The Australian Automotive Dealer Association recently revealed that 'fake sales' are hurting consumers and the country's overall economic health.
The national groundswell against OEMs engaged in registering vehicles that have no buyers – known as ‘cyber cars’ – continues this year with the Australian Automotive Dealer Association (AADA) reiterating calls for it to be abolished.
It comes as the US regulator, the Securities and Exchange Commission (SEC), announces a clampdown on false reporting practices and as action continues in the UK against cyber cars.
The AADA this week said that “fake sales reporting can adversely impact consumers by eating into new-car warranties” and that the reporting of these sales “undermines the credibility of data relied upon to assess Australia’s economic health”.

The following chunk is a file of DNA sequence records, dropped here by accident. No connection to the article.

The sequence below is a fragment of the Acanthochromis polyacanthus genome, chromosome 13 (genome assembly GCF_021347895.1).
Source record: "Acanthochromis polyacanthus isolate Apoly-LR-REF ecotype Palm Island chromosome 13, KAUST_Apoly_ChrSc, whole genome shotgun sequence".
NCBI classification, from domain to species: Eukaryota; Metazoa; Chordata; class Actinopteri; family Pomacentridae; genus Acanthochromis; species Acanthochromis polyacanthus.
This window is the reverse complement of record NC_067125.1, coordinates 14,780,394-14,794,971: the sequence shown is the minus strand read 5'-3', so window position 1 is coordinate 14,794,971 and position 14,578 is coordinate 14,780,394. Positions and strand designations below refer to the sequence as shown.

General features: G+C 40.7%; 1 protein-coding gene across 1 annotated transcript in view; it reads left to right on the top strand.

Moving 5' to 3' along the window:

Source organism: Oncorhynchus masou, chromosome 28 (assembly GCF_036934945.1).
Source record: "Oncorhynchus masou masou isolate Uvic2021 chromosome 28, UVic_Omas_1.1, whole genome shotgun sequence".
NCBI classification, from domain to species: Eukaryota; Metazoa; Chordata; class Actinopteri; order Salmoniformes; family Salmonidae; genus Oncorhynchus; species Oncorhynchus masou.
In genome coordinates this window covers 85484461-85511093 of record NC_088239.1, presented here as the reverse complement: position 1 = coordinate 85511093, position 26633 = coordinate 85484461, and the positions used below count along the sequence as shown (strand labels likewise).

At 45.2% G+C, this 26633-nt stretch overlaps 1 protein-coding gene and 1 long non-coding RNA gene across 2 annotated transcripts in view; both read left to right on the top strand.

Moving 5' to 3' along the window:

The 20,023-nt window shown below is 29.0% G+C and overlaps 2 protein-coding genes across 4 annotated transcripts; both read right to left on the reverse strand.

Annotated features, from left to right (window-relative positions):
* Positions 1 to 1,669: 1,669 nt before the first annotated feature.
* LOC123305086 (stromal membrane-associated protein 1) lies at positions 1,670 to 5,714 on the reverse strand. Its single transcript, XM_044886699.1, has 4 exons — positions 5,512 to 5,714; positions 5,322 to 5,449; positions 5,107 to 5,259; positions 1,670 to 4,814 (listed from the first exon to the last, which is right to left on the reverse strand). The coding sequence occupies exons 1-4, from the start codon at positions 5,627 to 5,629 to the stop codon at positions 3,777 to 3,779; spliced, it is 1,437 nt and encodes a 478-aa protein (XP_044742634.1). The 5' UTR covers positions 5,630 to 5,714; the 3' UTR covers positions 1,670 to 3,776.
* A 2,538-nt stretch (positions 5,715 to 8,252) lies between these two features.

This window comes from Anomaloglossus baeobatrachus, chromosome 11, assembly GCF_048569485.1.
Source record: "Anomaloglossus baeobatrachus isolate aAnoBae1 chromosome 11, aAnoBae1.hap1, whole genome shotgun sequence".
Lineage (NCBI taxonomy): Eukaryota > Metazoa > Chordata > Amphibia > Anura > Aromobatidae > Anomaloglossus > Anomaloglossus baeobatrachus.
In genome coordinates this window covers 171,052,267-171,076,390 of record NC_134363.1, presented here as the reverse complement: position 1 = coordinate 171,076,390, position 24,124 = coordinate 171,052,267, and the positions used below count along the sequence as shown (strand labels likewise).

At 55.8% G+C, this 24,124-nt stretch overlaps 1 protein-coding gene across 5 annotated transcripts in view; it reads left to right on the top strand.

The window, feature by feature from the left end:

The association concedes the practice has presented a far more buoyant image of the state of the Australian automotive industry and has led to governments choosing to tap into this wealth by applying state-based stamp duty increases.
This is applied in Victoria and Queensland and is additional to the federal luxury car tax.
AADA CEO James Voortman said: “International regulators are waking up to the problem and have started to target car manufacturers which report exaggerated and false sales figures.
“Last week it was reported that the SEC opened an investigation into BMW, while in September Fiat Chrysler agreed to pay the SEC $40 million over claims it inflated sales figures.
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